The Thickness of the World: Exploring the Curriculum of Museums through Phenomenological Touch


  • Elizabeth Wood
  • Kiersten F. Latham


Museums are places where material culture and specimens from nature provide opportunities to help visitors understand the lifeworld-sometimes of the ordinary, sometimes extraordinary, but always within the context of relationships to people, places and time. The encounter with museum objects provides the visitor with the range of possible human experiences, a personal sense of the life of another as it was lived, or simply provides access to the vital and fundamental aspects of being human-a phenomenological museum curriculum. Yet, despite the prospect of being a multi-sensory milieu, museums offer a peculiar provocation to the senses: don't touch. By framing the considerations of the need for touch within the museum, our intent is to explore the ideas of materiality, haptic touch, and the person-object transaction and its place within the museum curriculum. We apply these concepts to the idea of phenomenological touch in the museum setting as a new orientation for meaningful person-object transactions.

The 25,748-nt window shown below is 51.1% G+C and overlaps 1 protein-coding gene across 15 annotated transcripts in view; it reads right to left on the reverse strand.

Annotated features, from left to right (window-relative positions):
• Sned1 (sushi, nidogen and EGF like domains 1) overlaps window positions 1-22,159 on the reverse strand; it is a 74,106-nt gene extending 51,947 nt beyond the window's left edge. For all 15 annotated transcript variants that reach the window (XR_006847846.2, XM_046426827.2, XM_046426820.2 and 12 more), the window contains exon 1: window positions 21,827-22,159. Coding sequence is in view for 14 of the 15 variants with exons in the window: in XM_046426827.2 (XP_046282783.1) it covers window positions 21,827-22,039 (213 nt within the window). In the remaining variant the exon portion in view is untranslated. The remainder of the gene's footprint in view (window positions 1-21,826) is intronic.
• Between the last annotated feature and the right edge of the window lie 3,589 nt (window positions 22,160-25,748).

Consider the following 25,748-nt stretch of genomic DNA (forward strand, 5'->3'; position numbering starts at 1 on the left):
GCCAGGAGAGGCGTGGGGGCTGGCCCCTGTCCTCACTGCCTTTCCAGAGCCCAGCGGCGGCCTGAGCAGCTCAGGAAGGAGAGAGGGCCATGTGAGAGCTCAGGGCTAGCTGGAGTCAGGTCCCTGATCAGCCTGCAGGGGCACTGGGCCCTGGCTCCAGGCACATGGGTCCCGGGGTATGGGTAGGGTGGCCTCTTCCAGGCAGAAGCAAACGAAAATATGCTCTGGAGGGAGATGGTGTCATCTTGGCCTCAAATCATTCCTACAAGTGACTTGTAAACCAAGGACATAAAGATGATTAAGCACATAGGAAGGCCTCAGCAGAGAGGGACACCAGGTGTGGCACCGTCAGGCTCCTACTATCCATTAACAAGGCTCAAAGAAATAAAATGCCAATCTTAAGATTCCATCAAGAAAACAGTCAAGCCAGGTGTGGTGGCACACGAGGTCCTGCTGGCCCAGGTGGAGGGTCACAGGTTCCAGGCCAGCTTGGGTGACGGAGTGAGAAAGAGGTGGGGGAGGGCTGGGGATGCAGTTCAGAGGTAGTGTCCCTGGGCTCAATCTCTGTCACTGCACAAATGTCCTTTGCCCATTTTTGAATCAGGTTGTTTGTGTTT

Author Biographies

Elizabeth Wood

Elizabeth (Elee) Wood is associate professor of museum studies and teacher education at Indiana University-Purdue University Indianapolis, and public scholar of museums, families, and learning at The Children’s Museum of Indianapolis.

Kiersten F. Latham

Kiersten F. Latham is assistant professor of museum studies in the School of Library and Information Science at Kent State University.






Cultural Studies and Curriculum